• Bulk


    • enPR: bÅ­lk, IPA: /bÊŒlk/


    From Middle English bolke ("a heap, cargo, hold"), from Old Norse búlki ("the freight or the cargo of a ship"), from Proto-Germanic *bulkô ("beam, pile, heap"), from Proto-Indo-European *bhelǵ- ("beam, pile, prop"), related to Icelandic búlkast ("to be bulky"), Swedish dialectal bulk ("a bunch"), Danish bulk ("bump, knob"). Conflated with Middle English bouk ("belly, trunk"), from Old English būc ("belly, stomach, pitcher"), from Proto-Germanic *būkaz ("belly, body"), from Proto-Indo-European *bhōw- ("to blow, swell"), related to Dutch buik ("belly"), German Bauch ("belly, stomach"), Swedish buk ("belly, abdomen"). More at bouk, bucket.

    Full definition of bulk



    (countable and uncountable; plural bulks)
    1. Size, mass or volume.
      • 1729. Isac Newton,The Quantity of Matter is the meaÅ¿ure of the Å¿ame, arising from its denÅ¿ity and bulk conjunctly.
      • Grey Riders|8The cliff-dwellers had chipped and chipped away at this boulder till it rested its tremendous bulk upon a mere pin-point of its surface.
    2. The major part of something.
      • 1918, W. B. Maxwell, The Mirror and the Lamp Chapter 12, There were many wooden chairs for the bulk of his visitors, and two wicker armchairs with red cloth cushions for superior people. From the packing-cases had emerged some Indian clubs, â€¦, and all these articles â€¦ made a scattered and untidy decoration that Mrs. Clough assiduously dusted and greatly cherished.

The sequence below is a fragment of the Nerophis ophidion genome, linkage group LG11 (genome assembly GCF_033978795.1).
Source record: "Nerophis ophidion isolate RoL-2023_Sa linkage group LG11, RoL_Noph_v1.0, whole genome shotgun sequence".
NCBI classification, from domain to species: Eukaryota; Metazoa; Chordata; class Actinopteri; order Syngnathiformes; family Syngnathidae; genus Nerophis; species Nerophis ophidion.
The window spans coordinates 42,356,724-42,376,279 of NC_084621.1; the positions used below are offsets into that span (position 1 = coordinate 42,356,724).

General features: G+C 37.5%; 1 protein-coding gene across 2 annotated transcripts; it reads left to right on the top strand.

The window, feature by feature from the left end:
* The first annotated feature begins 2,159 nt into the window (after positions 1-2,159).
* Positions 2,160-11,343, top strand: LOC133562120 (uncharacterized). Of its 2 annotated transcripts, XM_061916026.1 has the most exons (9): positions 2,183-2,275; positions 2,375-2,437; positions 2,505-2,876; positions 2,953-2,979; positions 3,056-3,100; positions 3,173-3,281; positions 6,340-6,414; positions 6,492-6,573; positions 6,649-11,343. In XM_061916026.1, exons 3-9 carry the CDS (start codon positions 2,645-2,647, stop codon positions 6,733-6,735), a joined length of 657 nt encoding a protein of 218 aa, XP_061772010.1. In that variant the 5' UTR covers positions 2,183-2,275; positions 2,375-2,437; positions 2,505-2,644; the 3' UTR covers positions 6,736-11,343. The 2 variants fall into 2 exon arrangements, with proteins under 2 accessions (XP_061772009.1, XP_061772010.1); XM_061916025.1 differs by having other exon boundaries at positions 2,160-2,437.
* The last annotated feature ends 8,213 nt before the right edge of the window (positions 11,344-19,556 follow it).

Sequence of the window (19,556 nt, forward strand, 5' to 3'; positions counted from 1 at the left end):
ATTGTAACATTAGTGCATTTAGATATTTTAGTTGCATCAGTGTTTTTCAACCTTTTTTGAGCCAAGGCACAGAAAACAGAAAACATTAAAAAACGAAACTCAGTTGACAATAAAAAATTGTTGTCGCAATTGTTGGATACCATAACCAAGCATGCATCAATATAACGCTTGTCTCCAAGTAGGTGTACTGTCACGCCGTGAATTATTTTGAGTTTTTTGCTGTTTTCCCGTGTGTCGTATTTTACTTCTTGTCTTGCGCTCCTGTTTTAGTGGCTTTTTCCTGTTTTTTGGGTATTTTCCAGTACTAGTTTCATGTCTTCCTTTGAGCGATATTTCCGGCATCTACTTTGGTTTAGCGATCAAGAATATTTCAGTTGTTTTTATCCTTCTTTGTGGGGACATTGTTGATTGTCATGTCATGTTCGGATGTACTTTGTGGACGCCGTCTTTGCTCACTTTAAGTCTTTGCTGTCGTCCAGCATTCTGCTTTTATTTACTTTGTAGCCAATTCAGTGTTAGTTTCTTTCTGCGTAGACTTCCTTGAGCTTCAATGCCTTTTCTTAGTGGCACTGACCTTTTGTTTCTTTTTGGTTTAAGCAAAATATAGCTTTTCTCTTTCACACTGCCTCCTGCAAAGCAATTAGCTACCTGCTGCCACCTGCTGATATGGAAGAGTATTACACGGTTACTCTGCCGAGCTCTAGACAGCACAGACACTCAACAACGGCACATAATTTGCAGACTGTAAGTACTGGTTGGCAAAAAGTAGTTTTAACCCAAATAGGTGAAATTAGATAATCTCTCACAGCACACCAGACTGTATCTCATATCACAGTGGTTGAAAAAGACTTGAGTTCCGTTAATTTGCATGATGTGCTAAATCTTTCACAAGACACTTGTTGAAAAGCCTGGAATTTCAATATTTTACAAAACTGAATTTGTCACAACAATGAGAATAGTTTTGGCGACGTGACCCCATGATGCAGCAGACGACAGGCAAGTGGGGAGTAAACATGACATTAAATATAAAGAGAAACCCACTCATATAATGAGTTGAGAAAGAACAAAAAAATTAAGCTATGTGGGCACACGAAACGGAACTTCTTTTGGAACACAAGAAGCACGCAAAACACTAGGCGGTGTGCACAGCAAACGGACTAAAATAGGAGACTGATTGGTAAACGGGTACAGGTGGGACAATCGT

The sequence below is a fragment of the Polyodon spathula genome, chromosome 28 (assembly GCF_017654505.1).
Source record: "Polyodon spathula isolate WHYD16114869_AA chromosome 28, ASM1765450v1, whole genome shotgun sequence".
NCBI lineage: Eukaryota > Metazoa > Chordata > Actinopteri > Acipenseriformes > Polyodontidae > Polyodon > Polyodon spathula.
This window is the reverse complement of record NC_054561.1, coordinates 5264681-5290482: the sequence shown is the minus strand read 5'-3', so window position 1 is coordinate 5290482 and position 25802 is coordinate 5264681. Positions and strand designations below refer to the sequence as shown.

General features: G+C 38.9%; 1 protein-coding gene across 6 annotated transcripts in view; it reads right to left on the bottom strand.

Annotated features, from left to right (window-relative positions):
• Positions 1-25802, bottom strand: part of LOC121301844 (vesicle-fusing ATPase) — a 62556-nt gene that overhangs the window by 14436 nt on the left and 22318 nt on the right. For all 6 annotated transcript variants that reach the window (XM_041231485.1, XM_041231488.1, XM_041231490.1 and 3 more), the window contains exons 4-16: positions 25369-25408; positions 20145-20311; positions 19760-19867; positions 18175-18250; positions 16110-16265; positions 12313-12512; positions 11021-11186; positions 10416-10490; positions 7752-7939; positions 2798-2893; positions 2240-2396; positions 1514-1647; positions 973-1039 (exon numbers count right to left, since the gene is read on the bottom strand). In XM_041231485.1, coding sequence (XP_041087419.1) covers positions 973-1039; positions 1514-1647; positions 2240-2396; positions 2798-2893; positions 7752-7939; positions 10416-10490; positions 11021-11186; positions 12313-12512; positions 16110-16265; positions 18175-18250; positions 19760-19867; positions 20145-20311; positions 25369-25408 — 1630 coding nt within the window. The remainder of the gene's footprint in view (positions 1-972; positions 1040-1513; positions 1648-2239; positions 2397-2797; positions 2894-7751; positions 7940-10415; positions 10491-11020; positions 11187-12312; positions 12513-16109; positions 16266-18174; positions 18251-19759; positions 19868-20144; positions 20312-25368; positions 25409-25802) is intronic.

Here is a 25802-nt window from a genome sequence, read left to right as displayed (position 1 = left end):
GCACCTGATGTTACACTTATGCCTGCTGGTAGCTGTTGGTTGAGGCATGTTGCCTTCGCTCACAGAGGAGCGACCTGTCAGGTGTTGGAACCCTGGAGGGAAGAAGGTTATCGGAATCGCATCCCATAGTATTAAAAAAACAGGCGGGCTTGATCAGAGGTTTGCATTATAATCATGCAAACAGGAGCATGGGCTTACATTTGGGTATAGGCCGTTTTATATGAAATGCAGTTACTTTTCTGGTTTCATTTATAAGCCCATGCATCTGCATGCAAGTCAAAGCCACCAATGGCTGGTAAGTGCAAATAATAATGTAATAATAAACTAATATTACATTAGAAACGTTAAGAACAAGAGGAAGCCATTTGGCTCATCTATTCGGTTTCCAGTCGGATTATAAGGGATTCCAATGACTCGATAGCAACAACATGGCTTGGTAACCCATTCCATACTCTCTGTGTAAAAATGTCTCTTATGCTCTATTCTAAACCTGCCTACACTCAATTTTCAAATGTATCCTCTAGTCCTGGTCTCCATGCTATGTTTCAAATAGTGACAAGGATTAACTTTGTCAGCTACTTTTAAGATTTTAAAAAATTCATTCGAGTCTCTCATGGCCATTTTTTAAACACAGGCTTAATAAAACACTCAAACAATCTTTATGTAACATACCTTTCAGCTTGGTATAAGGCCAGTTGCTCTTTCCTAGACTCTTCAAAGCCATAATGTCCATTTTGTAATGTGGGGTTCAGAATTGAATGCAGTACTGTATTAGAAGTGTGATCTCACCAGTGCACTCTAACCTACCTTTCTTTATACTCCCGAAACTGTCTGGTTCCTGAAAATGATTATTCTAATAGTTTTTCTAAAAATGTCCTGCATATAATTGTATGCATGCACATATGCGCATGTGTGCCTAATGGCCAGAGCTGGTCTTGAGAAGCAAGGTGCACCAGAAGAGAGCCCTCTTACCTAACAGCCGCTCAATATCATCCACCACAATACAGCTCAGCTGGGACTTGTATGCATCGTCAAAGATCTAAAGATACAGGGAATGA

• 2011, December 15, Felicity Cloake, How to cook the perfect nut roast, I'm convinced that the nut's very nutritiousness is to blame for the dish's poor reputation. They're so dense that a loaf made primarily from nuts would be more suitable for slicing into energy bars and selling to mountaineering supply shops - hence the main bulk of a nut roast is generally some form of carbohydrate, intended to lighten the load.
    3. The result of water retained by fibre.
    4. (uncountable, transport) Unpackaged goods when transported in large volumes, e.g. coal, ore or grain.
    5. (countable) a cargo or any items moved or communicated in the manner of cargo.
    6. (bodybuilding) Excess body mass, especially muscle.
    7. (brane cosmology) A hypothetical higher-dimensional space within which our own four-dimensional universe may exist.
    8. (obsolete) The body.
      • ShakespeareMy liver leaped within my bulk.



    1. being large in size, mass or volume (of goods, etc.)


    1. To appear or seem to be, as to bulk or extent.
      • Leslie StephenThe fame of Warburton possibly bulked larger for the moment.
    2. To grow in size; to swell or expand.
    © Wiktionary